Hardly a grotto that has been explored does not reveal that these men had lived there.
There are not many megalithic monuments to the north of the chain, but sufficient remain to show us that the dolmen-builder occupied the land from sea to sea. At Buzy, near the entrance to the Val d'Ossau, is a fine dolmen. I saw it first in 1850; it had been recently dug out by a treasure- seeker. A peasant told me that the man who had rifled it had found a bar of gold so soft that he could bend it. In fact, it consisted of pure gold without alloy. Near the dolmen lay a slab of red sandstone, with circles carved on it, some concentric, much like the carvings on the stones of Gavr'innis, in Brittany, and in the great covered way at Drogheda, in Ireland. Not having a drawing book with me nor a scale, all I could do at the time was to sketch the sculpture on my cuff. Three weeks later I revisited Buzy to make a careful drawing to scale of the slab, and found that in the meantime it had been broken up by the road-menders.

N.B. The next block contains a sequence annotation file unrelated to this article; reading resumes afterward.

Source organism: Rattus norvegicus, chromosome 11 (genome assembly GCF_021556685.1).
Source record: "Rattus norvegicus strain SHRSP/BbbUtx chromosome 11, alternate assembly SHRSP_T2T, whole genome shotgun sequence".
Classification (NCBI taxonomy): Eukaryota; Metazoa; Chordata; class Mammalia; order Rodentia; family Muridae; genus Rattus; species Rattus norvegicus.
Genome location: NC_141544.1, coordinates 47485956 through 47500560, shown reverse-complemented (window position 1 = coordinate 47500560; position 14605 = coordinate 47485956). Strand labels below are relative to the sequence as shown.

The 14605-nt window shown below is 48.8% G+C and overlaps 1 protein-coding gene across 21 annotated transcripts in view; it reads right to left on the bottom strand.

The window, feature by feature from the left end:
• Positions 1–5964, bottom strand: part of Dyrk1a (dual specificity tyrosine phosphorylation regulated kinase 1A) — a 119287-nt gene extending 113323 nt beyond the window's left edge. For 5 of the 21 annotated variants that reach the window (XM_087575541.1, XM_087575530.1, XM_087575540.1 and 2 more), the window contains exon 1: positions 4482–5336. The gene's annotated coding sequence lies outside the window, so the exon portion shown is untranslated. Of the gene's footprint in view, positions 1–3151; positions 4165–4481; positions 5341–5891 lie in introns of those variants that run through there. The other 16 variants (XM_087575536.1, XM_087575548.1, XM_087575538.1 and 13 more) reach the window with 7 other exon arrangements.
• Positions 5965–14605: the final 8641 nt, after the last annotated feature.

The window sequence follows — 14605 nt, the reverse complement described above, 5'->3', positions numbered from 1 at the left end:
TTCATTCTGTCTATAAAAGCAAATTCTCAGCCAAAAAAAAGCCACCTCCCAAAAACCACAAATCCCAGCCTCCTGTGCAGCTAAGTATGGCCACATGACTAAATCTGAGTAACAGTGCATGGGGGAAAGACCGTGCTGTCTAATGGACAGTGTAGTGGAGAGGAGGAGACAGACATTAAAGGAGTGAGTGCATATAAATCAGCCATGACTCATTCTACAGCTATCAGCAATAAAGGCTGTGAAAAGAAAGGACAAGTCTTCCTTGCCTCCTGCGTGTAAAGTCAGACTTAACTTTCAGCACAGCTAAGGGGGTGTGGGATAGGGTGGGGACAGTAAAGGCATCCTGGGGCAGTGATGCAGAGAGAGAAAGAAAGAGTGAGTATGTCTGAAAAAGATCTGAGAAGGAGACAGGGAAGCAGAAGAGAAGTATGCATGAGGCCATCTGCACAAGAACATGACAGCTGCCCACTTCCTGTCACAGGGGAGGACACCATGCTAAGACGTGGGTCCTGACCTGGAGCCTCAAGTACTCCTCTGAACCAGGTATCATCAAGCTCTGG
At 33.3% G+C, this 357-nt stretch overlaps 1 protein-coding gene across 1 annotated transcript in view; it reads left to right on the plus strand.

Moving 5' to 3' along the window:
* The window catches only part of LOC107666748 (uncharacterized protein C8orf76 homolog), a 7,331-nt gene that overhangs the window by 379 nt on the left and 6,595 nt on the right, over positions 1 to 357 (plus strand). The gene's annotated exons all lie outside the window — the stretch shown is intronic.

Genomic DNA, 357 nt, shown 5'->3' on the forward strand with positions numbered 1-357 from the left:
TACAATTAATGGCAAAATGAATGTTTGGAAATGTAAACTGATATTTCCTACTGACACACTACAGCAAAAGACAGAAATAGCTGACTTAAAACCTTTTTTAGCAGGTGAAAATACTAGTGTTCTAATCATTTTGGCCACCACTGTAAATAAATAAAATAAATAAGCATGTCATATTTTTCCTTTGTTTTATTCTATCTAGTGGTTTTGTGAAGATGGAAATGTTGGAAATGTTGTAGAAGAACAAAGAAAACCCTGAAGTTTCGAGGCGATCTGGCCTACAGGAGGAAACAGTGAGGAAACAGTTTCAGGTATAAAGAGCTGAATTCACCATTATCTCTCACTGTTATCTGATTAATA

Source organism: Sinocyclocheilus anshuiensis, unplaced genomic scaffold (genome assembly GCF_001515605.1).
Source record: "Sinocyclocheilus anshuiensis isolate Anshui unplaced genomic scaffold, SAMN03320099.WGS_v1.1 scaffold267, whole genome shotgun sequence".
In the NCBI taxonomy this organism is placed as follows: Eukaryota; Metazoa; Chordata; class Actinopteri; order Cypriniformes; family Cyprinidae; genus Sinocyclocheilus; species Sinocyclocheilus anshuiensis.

The road from Pau to Tarbes traverses a vast plateau, rising 300 feet above the plain of the Adour. It is composed of marshy moorland covered with fern and gorse. This is actually the old moraine deposited by the glacier of Argelez. It is made up of angular blocks brought down from the mountains, excellent material from which to construct mortuary cells. And on this plateau we find tumuli in remarkable abundance. This, as well as Lannemezan, must have served as huge cemeteries. Of late these cairns have been excavated, and prove to cover dolmens and covered avenues; one, the Grande Butte of the lande of Pontacq, contains a megalithic chamber, recalling the finest monuments of the kind in Brittany.
The tumulus of La Hallade had been violated in the Iron